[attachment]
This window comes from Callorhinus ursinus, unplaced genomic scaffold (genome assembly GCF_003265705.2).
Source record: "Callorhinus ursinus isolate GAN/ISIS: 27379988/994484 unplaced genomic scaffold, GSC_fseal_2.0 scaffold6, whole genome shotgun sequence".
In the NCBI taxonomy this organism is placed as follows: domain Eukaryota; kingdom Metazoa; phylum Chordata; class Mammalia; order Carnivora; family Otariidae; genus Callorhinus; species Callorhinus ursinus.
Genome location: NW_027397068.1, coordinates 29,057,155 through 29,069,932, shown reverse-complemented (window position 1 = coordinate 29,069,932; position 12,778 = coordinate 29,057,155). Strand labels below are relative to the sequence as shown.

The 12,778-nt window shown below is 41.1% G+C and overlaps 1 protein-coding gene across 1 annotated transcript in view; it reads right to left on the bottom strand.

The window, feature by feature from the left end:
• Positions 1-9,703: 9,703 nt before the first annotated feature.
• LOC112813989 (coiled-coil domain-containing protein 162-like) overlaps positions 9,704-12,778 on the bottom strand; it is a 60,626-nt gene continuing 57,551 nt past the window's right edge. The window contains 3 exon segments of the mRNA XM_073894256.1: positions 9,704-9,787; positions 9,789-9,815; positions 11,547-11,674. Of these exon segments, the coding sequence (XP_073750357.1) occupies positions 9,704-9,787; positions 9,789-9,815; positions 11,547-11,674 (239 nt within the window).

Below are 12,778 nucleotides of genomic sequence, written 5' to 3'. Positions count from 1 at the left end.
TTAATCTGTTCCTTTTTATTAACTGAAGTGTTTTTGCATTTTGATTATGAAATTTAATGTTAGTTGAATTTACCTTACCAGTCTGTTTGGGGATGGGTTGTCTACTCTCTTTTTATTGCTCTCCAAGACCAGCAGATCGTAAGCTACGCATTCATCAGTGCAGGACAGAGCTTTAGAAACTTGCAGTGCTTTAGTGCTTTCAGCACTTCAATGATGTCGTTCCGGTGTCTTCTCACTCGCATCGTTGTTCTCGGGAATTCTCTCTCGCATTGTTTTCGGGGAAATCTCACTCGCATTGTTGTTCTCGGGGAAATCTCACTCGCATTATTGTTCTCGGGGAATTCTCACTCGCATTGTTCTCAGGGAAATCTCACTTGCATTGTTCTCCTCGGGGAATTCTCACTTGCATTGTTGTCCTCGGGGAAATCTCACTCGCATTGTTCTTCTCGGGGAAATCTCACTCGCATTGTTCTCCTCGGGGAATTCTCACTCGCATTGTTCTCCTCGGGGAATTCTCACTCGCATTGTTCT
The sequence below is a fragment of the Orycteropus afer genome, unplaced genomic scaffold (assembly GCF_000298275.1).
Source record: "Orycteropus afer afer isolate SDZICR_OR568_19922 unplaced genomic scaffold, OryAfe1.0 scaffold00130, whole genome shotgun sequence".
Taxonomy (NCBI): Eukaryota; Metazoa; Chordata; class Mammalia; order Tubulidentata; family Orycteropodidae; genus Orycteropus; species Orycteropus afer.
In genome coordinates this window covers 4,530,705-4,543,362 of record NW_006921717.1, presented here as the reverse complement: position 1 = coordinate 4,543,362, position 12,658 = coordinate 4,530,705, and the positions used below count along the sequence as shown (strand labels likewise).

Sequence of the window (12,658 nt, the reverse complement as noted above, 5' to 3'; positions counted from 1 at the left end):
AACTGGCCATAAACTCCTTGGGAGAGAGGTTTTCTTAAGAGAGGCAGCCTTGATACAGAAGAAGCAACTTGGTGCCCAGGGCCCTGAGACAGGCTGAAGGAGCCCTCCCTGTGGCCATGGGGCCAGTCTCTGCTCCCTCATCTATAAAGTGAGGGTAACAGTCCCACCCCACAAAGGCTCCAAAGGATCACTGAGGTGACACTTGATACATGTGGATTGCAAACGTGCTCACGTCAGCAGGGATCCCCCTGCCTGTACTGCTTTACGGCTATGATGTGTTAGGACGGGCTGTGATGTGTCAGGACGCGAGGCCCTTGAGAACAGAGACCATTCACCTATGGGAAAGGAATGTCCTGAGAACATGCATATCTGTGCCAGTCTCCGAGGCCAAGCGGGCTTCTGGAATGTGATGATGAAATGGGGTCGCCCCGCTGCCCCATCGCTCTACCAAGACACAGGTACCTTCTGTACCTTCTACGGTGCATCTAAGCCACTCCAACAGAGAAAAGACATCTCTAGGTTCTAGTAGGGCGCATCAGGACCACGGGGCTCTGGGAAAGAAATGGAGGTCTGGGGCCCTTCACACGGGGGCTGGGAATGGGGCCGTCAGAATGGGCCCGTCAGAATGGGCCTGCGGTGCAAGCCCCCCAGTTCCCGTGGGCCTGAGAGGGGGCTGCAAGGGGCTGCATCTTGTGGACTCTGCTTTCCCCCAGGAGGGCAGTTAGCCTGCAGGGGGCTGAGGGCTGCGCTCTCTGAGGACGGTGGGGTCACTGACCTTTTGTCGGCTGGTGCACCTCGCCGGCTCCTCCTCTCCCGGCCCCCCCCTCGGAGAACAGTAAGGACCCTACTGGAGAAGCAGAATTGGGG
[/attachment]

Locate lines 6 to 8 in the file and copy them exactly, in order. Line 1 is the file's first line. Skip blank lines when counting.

The window, feature by feature from the left end:
• Positions 1-9,703: 9,703 nt before the first annotated feature.
• LOC112813989 (coiled-coil domain-containing protein 162-like) overlaps positions 9,704-12,778 on the bottom strand; it is a 60,626-nt gene continuing 57,551 nt past the window's right edge. The window contains 3 exon segments of the mRNA XM_073894256.1: positions 9,704-9,787; positions 9,789-9,815; positions 11,547-11,674. Of these exon segments, the coding sequence (XP_073750357.1) occupies positions 9,704-9,787; positions 9,789-9,815; positions 11,547-11,674 (239 nt within the window).